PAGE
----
Thousands attend funeral of ballet dancer who was washed out to sea
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Thousands attend funeral of ballet dancer who was washed out to sea

Ayman Safiah, considered one of the most talented Arab Israeli performers the country has produced, disappeared Sunday; local leader says he was a ‘groundbreaking inspiration’

Ayman Safiah (Courtesy)
Ayman Safiah (Courtesy)

Thousands of mourners on Thursday attended the funeral of renowned ballet dancer Ayman Safiah, 29, whose body was found a day earlier off the coast at Atlit after a four-day search.

Safiah, considered one the most talented Arab Israeli dancers the country has ever produced, disappeared after entering the Mediterranean off the coast of Neve Yam in northern Israel on Sunday.

At the funeral, the head of the regional council of Kafr Yasif said that Safiah was an example to all.

“He was a groundbreaking and talented young man and inspires many young people in Arab society and in general,” said Shadi Shviri, according to Channel 12 news.

Thousands attend the funeral of ballet dancer Ayman Safiah who was washed out to sea, May 28, 2020 (Screen grab/Channel 12)

Safiah’s father told the outlet that his son’s death had led to an outpouring of love toward his family.

“Ayman was supposed to celebrate Eid al-Fitr with us, but the sea caught him off guard. These days we as a family are feeling the immense love everywhere, and that is what sets Arab society apart,” he said.

Culture Minister Hili Tropper said that Safiah’s death was a “great loss” to the world of dance.

“I was sorry to hear of the death of the gifted dancer Ayman Safiah in tragic circumstances. This is a great loss to the dance world. Safiah was one of the greatest dancers and has made notable achievements all over the world,” he said according to Channel 12.

According to Hebrew media reports, Safiah was with a friend when the two were pulled out to sea by currents.

Safiah managed to push the woman he was with back toward the shore but was unable to pull himself from the water.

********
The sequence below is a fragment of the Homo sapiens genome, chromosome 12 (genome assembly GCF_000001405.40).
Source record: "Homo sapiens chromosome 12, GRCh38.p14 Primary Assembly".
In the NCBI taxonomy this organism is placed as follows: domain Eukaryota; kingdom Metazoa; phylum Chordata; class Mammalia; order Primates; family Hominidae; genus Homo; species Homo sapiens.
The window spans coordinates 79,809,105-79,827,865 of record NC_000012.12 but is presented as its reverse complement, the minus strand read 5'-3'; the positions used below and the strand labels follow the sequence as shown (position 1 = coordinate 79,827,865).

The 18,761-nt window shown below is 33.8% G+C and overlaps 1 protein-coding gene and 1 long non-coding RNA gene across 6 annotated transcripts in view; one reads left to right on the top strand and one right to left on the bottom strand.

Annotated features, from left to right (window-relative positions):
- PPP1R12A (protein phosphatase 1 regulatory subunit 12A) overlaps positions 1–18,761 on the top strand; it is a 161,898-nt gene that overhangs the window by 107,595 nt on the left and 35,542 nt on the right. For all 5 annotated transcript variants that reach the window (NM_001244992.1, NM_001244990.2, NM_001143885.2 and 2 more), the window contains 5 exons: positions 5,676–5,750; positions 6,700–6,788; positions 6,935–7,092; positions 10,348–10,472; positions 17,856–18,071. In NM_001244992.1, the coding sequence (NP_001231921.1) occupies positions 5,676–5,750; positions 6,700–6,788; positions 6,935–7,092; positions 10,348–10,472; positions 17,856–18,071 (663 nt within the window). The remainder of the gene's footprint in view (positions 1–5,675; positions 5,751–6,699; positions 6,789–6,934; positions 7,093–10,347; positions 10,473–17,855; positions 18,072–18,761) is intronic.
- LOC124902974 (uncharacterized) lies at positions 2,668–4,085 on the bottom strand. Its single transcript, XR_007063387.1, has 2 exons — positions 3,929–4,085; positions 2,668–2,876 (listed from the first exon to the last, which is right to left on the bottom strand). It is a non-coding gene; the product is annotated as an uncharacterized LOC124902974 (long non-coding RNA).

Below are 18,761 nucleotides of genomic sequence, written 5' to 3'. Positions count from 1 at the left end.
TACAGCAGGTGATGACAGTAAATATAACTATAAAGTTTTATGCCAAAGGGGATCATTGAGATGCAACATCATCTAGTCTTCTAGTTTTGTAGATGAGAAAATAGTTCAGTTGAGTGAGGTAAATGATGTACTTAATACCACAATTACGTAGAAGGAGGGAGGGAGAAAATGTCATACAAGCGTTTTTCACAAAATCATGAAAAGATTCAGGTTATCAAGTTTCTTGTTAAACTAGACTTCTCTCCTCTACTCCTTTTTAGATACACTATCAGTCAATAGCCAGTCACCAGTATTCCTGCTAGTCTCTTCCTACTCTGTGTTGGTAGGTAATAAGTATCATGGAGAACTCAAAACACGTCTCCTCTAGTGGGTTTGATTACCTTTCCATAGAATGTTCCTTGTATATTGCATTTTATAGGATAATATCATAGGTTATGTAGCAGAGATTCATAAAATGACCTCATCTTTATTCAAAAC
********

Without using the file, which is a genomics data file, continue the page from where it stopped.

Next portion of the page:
Police launched a search for him after he was reported missing and in the following days dozens of friends, family and volunteers, including divers, have joined the operation.

A relative told Channel 12 news that the family had received concerned messages from people in Israel and abroad, “something that testifies about the person and his character.”

MK Ayman Odeh, leader of the Joint List alliance of predominantly Arab parties, who had arrived at the scene on Tuesday to watch the searchers and speak with the family, tweeted on Wednesday that “the hundreds of Arab and Jewish volunteers who arrived to support his family prove that his spirit is still with us.”

Screen capture from video of divers involved in the search for missing ballet dancer Ayman Safiah, May 26, 2020. (Israel Police)

“Condolences to the family,” he wrote. “What a terrible loss.”

He had previously said he found the family disappointed with the police efforts.

“The family tells us that they are the ones leading most of the searches over the past few days and sharply criticized emergency services for waking up too late,” Odeh tweeted earlier this week. “I am full of appreciation for the hundreds of young people who came to help search and our hearts are with the Safiah family.”

In a statement Tuesday the Israel Police said it was “investing the best operational forces, resources and technological capabilities to find the missing person.”

Searches had been carried out in the air using a helicopter and drones as well as at sea and by divers, and along beaches in the area, the statement said, adding that police appreciated the efforts of the volunteers who were helping in the search.

On Saturday Safiah had posted on his Facebook page a video of himself dancing.

#keepmoving

פורסם על ידי ‏‎Ayman Safiah‎‏ ב- יום שבת, 23 במאי 2020

He began his dance studies at a school in Kibbutz Ga’aton in northern Israel. He later went on to complete a masters degree in dance in London and, after performing internationally, returned to Israel to continue his career and teach dance.

Stuart Winer contributed to this report.

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